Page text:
Most workshops in the project ‘Visualizing environmental change’ have been held at the Oulanka Research station. Oulanka Research station is a regional unit of the University of Oulu, situated in Kuusamo, north-eastern Finland. The station is located in the Oulanka river valley within the Oulanka national park. Established in 1966, the station functions as a multidisciplinary unit with a responsibility to coordinate the university’s activities in the north-eastern Finland. Research at the station focuses on freshwater ecology, long-term ecology and manipulative long-term natural experiments (ecosystem level climate change research). The station is also the hub for university’s various field courses and offers a large number of very long time series data sets for research and teaching uses.
The research and educational facilities of the station provide an inspiring environment for researchers and teachers, courses, seminars and conferences. In addition to lecture and seminar rooms and computer facilities, the research station has a research laboratory and a student laboratory as well as recreational facilities. In addition to basic laboratory equipment, there are facilities e.g. for DNA extraction, a spectrophotometer, FIA-analyzer, microcentrifuge and sampling equipment for terrestrial and aquatic fieldwork. The student laboratory has advanced optical microscope and micro imaging systems. The main microscopes have cameras and can be used with a computer and the image can be projected onto a screen. Several student stereomicroscopes can also be fitted with user’s own DSLR cameras.
The surrounding Oulanka National Park represents nature in the northern boreal forest zone. The hilly landscape is dominated by Scots Pine and Norway spruce forests, which have remained virtually untouched since the felling took place there in the early 20th century. Partly due to calcium-rich bedrock there are many rare species in Oulanka National Park. The difference in temperature between the high rising fells and low river valleys make an ideal environment for a versatile range of species. The vegetation of the herb-rich forests is especially abundant. The park and surrounding areas are a major biodiversity hotspot.
Oulanka is the National Park of flowing water. The area is traversed by two large rivers flowing east, the Rivers Oulankajoki and Kitkajoki. The River Oulankajoki is the heart of Oulanka National Park and the Kiutaköngäs rapids one of its main attractions, just a short walk away from the research station. Steep sided ravines and river valleys, which traverse the park, have been named one of Finland’s National Landscapes. Currently Oulanka National Park is being considered to be added on the United Nations list of world heritage sites.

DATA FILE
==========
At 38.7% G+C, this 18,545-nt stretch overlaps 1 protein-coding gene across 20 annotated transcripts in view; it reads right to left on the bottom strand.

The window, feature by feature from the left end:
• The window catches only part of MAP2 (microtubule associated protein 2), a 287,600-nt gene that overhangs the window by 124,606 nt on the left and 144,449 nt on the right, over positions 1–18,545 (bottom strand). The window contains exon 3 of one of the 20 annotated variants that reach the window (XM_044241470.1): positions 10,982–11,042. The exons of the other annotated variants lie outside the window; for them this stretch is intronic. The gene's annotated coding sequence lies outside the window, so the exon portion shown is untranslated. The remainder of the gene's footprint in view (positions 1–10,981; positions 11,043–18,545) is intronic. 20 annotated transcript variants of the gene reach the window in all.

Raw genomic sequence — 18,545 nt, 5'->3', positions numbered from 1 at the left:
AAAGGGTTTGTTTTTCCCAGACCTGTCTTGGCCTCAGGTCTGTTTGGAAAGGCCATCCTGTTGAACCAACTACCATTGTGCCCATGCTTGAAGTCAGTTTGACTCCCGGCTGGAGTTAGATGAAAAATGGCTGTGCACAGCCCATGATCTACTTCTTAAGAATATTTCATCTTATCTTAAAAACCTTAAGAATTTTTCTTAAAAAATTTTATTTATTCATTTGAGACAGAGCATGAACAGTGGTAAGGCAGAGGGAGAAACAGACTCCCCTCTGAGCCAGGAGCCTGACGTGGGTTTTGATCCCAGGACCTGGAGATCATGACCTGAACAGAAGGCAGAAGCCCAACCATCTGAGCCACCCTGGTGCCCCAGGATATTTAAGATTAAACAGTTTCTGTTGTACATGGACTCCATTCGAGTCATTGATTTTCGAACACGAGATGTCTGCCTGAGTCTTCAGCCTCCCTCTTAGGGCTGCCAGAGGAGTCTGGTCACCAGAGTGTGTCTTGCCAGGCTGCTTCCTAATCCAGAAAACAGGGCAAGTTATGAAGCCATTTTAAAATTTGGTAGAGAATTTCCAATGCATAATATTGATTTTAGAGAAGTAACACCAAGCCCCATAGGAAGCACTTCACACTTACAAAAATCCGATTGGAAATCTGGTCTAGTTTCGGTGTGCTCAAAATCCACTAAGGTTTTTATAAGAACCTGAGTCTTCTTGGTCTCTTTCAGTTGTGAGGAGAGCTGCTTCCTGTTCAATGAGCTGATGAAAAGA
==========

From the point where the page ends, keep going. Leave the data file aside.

The sights, the unique natural features, the changing seasons and, together with the very high biological, geological and topographical diversity provide an excellent setting for photography and other visual work around the Oulanka Research station. The northern lights, the crusty snowdrifts, the midnight sun and the autumn colors provide visual attractions all year round. Furthermore, the proximity of locations with various human activities (forestry, mining, urbanization, invasive species, excessive grazing by reindeer) that affect nature provide contrast with the pristine park areas. These were taken advantage of in planning the workshops in the project to take place during different seasons and times of the year.
The Oulanka Research station is located in a somewhat remote location, with a distance of 55 kilometers to the nearest town Kuusamo, 25 kilometers to the Arctic Circle, 13 kilometers to Russian border and around 200 kilometers to Rovaniemi, the home of Santa Claus. This means the workshops had to be well planned in advance to have everything necessary available at the workshops, and it also meant that there were no external distractions preventing the participants from focusing on the work at hand. The research station and the surroundings afforded for a unique environment for interdisciplinary work and for exploring the environmental change in the Arctic hands-on.